In a wry "Lament for the Class of 2010," Wall Street Journal writer Joe Queenan tells us the sad story of his son's friend, graduate of an Ivy League university with a degree in drama and music, who is working as an intern at a New York street fair for $250 a week.
Far from seeing this as a problem, we think Ivy League graduates SHOULD work at street fairs, Starbucks, McDonald's, etc., to learn something about the world from which they have been insulated all these years. Queenan warns these young graduates they'll have to work with people who believe in UFOs and play in REO Speedwagon tribute bands. We think they need that experience.
But stories about the difficulty 2010 graduates are having finding jobs raise an interesting question:
When should new graduates take a job, any job, rather than keep looking for the right job?
Deal cuts service fees for amphitheater shows, plus tips on other ways to hear music on the cheap.
Last weekend, I experienced the un-frugal experience of hearing Carole King and James Taylor together in concert. Both were favorites of my youth (and they're aging well, I'm happy to report), and I still remembered the words to all the songs.
When it comes to picking experiences that are worth my hard-earned money, I find that concerts and plays are at the top of my list. The joy from those experiences lasts much longer than the joy I receive from buying things.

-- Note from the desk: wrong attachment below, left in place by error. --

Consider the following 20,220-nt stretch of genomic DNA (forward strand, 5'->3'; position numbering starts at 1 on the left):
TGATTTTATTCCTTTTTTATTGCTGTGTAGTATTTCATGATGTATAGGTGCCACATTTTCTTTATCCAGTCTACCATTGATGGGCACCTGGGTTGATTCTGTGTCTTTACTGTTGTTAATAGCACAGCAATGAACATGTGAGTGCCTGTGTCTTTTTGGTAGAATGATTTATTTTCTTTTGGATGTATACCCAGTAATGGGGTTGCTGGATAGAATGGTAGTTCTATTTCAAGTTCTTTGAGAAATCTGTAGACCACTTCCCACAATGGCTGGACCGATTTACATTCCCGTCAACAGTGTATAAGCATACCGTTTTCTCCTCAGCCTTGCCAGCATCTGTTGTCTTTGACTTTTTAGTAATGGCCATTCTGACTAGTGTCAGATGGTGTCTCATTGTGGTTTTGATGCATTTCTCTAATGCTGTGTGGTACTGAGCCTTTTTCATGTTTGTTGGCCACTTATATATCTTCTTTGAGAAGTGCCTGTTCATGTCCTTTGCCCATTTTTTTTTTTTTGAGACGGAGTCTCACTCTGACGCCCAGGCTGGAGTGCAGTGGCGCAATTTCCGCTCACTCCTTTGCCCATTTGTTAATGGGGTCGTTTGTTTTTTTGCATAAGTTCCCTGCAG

Through June 30, ticket seller Live Nation is making the concert experience a little cheaper by waiving the service fees for concerts at its 50 amphitheaters. The "Hello Summer, Goodbye Service Fees" deal includes tickets to more than 700 shows by 110 artists, including Meatloaf, Alice in Chains, Dave Matthews Band, Green Day, Phish, Rush, Santana, Jimmy Buffett, Jethro Tull, Tim McGraw, Tom Petty and the Heartbreakers, The Black Crowes and Sugarland.
Some in Congress think your medical debt shouldn't count in determining your creditworthiness.
A bill was recently introduced in the U.S. Senate that would prevent paid or settled medical debt from negatively impacting your credit score. The bill is a companion to one introduced last year in the House, the Medical Debt Relief Act.
The three national credit bureaus -- Experian, TransUnion and Equifax -- currently regard medical bills like any other consumer debt. According to those sponsoring the legislation, that's not fair because medical debt isn't in the same category as other consumer debt and thus shouldn't be equally weighted by credit-reporting agencies when determining a consumer's credit score.
Many shelters turn away pets, and even if you find a place that would let you bring your animal on principle, would they really accept your pit bull?
While it's crucial to get the people out harm's way come flood, wind, wildfire, quake or terrorist, the televised sight of all the dogs and cats left behind in the New Orleans flood was heart-rending. Many shelters turn away pets, and even if you find a place that would let you bring your animal on principle, would they really accept your pit bull?